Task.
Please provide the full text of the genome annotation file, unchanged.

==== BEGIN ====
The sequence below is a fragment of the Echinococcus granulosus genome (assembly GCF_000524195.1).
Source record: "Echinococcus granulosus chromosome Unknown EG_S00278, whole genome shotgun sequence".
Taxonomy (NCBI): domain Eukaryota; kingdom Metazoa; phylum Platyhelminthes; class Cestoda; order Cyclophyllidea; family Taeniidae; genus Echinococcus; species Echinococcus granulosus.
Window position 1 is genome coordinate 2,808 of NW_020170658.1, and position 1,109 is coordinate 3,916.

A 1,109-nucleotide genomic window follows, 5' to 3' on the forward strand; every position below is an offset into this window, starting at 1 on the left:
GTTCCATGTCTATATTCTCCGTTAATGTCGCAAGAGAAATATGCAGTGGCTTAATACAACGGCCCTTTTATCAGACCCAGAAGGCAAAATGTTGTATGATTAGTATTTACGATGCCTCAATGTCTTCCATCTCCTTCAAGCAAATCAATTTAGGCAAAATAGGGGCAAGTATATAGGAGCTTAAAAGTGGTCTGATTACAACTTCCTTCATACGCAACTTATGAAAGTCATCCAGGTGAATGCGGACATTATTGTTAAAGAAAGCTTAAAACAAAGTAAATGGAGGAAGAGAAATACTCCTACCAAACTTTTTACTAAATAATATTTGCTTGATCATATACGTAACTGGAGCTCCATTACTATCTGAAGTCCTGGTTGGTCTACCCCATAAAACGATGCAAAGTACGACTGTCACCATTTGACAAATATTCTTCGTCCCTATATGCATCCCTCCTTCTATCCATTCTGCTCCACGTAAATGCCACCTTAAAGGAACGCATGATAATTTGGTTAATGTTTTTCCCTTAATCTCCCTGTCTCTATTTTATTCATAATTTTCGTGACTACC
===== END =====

The sequence below is a fragment of the Echinococcus granulosus genome (assembly GCF_000524195.1).
Source record: "Echinococcus granulosus chromosome Unknown EG_S00278, whole genome shotgun sequence".
Taxonomy (NCBI): domain Eukaryota; kingdom Metazoa; phylum Platyhelminthes; class Cestoda; order Cyclophyllidea; family Taeniidae; genus Echinococcus; species Echinococcus granulosus.
Window position 1 is genome coordinate 2,808 of NW_020170658.1, and position 1,109 is coordinate 3,916.

A 1,109-nucleotide genomic window follows, 5' to 3' on the forward strand; every position below is an offset into this window, starting at 1 on the left:
GTTCCATGTCTATATTCTCCGTTAATGTCGCAAGAGAAATATGCAGTGGCTTAATACAACGGCCCTTTTATCAGACCCAGAAGGCAAAATGTTGTATGATTAGTATTTACGATGCCTCAATGTCTTCCATCTCCTTCAAGCAAATCAATTTAGGCAAAATAGGGGCAAGTATATAGGAGCTTAAAAGTGGTCTGATTACAACTTCCTTCATACGCAACTTATGAAAGTCATCCAGGTGAATGCGGACATTATTGTTAAAGAAAGCTTAAAACAAAGTAAATGGAGGAAGAGAAATACTCCTACCAAACTTTTTACTAAATAATATTTGCTTGATCATATACGTAACTGGAGCTCCATTACTATCTGAAGTCCTGGTTGGTCTACCCCATAAAACGATGCAAAGTACGACTGTCACCATTTGACAAATATTCTTCGTCCCTATATGCATCCCTCCTTCTATCCATTCTGCTCCACGTAAATGCCACCTTAAAGGAACGCATGATAATTTGGTTAATGTTTTTCCCTTAATCTCCCTGTCTCTATTTTATTCATAATTTTCGTGACTACC